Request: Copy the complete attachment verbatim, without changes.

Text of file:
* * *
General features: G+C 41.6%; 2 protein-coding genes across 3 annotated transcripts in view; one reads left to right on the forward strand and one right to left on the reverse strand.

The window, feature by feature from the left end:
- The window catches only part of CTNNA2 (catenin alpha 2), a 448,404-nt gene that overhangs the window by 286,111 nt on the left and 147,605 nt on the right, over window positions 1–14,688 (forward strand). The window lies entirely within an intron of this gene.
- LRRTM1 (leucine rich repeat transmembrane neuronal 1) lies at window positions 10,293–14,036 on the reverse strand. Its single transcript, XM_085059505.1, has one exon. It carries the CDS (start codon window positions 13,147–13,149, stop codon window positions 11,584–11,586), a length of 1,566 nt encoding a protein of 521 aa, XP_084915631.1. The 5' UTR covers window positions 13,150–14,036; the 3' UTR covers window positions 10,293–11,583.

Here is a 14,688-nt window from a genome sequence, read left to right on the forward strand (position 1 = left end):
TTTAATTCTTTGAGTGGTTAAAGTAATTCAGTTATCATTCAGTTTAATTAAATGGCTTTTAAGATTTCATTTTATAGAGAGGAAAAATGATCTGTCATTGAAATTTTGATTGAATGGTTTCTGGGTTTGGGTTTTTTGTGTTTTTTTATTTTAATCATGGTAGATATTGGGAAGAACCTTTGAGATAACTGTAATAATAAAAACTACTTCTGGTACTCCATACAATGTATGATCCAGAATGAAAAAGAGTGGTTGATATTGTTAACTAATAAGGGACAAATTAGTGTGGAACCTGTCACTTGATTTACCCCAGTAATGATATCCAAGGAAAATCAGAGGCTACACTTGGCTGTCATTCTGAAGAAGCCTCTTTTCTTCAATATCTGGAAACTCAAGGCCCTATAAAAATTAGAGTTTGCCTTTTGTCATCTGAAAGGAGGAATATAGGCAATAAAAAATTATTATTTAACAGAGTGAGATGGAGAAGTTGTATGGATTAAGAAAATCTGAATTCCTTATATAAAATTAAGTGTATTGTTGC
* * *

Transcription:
General features: G+C 41.6%; 2 protein-coding genes across 3 annotated transcripts in view; one reads left to right on the forward strand and one right to left on the reverse strand.

The window, feature by feature from the left end:
- The window catches only part of CTNNA2 (catenin alpha 2), a 448,404-nt gene that overhangs the window by 286,111 nt on the left and 147,605 nt on the right, over window positions 1–14,688 (forward strand). The window lies entirely within an intron of this gene.
- LRRTM1 (leucine rich repeat transmembrane neuronal 1) lies at window positions 10,293–14,036 on the reverse strand. Its single transcript, XM_085059505.1, has one exon. It carries the CDS (start codon window positions 13,147–13,149, stop codon window positions 11,584–11,586), a length of 1,566 nt encoding a protein of 521 aa, XP_084915631.1. The 5' UTR covers window positions 13,150–14,036; the 3' UTR covers window positions 10,293–11,583.

Here is a 14,688-nt window from a genome sequence, read left to right on the forward strand (position 1 = left end):
TTTAATTCTTTGAGTGGTTAAAGTAATTCAGTTATCATTCAGTTTAATTAAATGGCTTTTAAGATTTCATTTTATAGAGAGGAAAAATGATCTGTCATTGAAATTTTGATTGAATGGTTTCTGGGTTTGGGTTTTTTGTGTTTTTTTATTTTAATCATGGTAGATATTGGGAAGAACCTTTGAGATAACTGTAATAATAAAAACTACTTCTGGTACTCCATACAATGTATGATCCAGAATGAAAAAGAGTGGTTGATATTGTTAACTAATAAGGGACAAATTAGTGTGGAACCTGTCACTTGATTTACCCCAGTAATGATATCCAAGGAAAATCAGAGGCTACACTTGGCTGTCATTCTGAAGAAGCCTCTTTTCTTCAATATCTGGAAACTCAAGGCCCTATAAAAATTAGAGTTTGCCTTTTGTCATCTGAAAGGAGGAATATAGGCAATAAAAAATTATTATTTAACAGAGTGAGATGGAGAAGTTGTATGGATTAAGAAAATCTGAATTCCTTATATAAAATTAAGTGTATTGTTGC